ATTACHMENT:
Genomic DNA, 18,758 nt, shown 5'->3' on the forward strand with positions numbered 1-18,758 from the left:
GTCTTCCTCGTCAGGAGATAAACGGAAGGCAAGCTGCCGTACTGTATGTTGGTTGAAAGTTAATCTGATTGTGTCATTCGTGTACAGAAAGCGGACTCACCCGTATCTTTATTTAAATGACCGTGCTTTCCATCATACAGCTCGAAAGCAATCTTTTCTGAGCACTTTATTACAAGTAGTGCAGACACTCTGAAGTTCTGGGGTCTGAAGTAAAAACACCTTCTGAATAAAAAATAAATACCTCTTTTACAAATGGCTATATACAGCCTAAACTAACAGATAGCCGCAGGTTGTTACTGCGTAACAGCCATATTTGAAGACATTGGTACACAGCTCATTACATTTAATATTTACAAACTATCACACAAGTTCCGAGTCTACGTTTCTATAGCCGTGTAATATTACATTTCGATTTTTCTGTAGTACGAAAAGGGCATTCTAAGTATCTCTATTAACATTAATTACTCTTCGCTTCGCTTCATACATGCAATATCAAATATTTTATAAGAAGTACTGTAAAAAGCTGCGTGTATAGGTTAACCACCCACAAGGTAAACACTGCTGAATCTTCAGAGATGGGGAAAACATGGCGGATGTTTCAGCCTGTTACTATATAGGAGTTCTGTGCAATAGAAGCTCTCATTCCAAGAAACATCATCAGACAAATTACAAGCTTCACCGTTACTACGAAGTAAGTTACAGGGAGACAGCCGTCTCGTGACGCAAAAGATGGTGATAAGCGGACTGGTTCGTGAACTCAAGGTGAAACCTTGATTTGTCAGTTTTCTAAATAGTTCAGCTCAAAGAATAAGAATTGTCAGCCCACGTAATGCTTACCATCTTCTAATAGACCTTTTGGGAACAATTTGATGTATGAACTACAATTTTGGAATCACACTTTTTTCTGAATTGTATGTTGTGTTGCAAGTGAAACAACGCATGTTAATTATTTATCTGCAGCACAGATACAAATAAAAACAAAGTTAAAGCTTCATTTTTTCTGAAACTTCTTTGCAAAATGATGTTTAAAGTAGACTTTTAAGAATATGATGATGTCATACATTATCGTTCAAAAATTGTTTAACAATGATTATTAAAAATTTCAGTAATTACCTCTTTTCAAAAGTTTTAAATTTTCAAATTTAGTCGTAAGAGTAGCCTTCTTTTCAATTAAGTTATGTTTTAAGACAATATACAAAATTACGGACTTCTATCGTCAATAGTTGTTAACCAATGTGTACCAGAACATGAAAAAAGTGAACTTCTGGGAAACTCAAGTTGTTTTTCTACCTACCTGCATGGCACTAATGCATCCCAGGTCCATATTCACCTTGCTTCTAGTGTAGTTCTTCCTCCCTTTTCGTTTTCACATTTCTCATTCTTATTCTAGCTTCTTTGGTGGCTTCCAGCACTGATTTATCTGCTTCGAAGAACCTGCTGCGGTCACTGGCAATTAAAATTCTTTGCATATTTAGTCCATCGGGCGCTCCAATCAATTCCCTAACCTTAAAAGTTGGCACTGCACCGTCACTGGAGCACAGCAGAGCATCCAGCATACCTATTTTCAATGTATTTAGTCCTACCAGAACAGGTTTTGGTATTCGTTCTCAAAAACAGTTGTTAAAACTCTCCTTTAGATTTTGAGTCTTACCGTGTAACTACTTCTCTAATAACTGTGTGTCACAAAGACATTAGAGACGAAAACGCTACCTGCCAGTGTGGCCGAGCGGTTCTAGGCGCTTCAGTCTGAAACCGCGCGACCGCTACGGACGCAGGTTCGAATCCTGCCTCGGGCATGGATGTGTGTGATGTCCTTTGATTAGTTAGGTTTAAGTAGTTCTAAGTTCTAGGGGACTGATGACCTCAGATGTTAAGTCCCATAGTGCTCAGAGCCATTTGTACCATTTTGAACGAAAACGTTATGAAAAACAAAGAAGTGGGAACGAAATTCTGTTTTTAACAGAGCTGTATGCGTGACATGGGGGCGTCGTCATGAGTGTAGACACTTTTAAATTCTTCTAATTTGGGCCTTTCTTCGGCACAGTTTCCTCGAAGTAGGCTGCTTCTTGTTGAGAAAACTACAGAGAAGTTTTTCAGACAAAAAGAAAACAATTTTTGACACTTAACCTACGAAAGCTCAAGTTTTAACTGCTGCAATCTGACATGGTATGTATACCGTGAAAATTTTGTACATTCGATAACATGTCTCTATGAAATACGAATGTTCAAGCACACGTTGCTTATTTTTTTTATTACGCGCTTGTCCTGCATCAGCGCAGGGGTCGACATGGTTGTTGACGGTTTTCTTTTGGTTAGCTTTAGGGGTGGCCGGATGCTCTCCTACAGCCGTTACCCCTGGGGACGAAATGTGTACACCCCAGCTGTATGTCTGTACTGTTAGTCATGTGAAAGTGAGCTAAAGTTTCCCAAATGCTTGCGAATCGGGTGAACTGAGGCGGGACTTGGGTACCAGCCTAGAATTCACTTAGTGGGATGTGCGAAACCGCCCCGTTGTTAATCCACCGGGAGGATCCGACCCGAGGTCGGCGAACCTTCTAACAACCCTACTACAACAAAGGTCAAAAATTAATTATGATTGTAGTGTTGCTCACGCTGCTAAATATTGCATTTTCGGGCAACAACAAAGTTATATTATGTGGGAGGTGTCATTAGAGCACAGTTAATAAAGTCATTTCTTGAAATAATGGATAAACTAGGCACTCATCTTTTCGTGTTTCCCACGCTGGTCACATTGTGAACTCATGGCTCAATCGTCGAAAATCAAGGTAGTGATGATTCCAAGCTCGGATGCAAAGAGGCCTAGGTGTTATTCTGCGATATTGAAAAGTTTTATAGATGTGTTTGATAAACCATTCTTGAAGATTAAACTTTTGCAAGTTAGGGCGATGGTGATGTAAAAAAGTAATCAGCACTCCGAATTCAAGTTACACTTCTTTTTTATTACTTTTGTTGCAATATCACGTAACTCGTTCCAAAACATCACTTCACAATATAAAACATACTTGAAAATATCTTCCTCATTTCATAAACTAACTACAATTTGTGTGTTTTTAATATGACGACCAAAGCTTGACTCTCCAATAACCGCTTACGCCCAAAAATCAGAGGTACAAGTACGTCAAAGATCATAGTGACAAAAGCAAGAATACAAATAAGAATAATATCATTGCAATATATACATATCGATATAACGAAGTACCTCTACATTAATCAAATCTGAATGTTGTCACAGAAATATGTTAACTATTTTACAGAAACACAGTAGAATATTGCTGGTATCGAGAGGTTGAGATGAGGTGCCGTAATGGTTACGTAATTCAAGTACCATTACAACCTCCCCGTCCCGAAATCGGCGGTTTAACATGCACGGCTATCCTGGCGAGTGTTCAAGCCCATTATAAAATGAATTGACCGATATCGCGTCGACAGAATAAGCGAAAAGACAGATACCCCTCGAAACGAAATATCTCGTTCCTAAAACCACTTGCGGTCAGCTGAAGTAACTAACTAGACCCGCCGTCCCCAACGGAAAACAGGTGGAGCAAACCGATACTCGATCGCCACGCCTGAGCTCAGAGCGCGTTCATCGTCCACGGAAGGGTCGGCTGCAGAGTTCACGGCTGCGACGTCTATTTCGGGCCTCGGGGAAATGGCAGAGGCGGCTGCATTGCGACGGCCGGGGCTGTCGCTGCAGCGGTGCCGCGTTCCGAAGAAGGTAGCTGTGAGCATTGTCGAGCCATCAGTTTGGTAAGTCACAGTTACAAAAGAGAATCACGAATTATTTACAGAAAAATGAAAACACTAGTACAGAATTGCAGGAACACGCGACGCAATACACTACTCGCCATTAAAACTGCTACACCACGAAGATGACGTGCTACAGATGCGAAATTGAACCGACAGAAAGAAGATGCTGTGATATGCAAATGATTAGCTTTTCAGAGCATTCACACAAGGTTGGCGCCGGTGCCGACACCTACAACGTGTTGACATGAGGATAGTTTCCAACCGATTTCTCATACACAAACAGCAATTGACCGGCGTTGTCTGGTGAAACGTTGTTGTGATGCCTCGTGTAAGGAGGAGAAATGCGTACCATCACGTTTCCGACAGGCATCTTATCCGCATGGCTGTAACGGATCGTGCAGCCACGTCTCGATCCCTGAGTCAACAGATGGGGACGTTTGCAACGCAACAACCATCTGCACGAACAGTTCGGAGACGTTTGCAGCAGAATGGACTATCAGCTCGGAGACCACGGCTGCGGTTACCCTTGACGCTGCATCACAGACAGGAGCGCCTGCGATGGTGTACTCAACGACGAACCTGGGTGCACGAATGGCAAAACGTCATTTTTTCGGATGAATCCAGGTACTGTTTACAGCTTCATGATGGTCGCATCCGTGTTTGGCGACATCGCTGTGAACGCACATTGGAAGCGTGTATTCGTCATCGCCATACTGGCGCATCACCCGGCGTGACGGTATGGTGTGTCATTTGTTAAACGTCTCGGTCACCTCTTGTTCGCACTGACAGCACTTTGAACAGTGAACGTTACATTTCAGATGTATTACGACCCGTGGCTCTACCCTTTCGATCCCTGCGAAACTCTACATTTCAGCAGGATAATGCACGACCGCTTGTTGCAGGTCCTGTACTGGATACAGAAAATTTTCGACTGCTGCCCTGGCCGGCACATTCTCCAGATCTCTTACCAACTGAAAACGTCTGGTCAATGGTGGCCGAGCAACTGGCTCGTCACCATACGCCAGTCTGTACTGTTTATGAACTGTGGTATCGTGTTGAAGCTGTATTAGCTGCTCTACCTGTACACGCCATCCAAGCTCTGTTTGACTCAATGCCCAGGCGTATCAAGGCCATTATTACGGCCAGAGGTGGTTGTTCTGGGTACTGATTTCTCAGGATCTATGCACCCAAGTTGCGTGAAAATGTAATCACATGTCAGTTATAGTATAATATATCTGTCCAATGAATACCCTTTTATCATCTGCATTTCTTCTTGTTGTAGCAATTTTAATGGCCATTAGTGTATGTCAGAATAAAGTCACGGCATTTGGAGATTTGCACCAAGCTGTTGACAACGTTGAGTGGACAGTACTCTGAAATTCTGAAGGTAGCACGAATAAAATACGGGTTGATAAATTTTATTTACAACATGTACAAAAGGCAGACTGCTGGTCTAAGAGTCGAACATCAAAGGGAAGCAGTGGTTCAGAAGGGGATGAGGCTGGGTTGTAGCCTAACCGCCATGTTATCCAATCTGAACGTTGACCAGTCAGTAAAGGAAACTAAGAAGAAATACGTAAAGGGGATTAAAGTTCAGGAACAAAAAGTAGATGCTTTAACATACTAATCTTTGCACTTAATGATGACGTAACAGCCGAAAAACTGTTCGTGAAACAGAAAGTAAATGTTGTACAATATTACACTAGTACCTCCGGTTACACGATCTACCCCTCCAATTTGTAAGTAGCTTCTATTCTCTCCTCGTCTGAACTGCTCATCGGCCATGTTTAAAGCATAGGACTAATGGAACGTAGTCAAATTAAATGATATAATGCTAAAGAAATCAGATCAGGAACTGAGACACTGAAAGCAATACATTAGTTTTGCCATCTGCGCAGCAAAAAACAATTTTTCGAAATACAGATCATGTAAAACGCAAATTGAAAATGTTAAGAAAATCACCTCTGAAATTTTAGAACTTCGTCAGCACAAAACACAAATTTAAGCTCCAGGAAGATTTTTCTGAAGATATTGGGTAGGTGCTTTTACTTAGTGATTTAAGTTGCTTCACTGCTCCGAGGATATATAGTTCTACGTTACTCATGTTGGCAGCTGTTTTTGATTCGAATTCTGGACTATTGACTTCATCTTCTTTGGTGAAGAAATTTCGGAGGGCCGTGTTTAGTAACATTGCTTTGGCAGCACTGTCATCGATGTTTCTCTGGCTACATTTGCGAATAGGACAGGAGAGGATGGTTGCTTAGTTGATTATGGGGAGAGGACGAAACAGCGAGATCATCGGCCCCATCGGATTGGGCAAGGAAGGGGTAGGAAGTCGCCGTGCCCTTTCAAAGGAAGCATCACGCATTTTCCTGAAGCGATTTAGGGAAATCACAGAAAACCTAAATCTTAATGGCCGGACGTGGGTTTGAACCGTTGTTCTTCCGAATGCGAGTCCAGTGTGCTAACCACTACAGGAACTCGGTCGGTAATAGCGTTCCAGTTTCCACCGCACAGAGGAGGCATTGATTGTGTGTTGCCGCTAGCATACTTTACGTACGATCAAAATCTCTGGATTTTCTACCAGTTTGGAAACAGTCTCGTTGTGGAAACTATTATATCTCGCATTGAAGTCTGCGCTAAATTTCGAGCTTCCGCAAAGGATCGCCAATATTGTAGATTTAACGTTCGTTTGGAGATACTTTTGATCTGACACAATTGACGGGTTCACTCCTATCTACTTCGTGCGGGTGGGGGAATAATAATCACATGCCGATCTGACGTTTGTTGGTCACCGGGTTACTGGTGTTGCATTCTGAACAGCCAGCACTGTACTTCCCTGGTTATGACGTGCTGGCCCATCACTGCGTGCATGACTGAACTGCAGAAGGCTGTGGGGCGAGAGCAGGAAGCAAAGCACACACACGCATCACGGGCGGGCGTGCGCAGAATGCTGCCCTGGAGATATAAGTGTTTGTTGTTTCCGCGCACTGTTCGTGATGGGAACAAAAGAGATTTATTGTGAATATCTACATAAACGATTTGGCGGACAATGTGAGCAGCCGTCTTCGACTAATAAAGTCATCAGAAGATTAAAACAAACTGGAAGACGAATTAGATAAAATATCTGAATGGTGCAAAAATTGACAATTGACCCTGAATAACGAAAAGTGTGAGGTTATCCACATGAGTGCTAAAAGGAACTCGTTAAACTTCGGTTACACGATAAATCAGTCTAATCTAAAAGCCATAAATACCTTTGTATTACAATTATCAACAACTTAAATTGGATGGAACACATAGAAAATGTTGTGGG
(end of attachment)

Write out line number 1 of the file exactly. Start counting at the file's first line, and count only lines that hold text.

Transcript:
Genomic DNA, 18,758 nt, shown 5'->3' on the forward strand with positions numbered 1-18,758 from the left: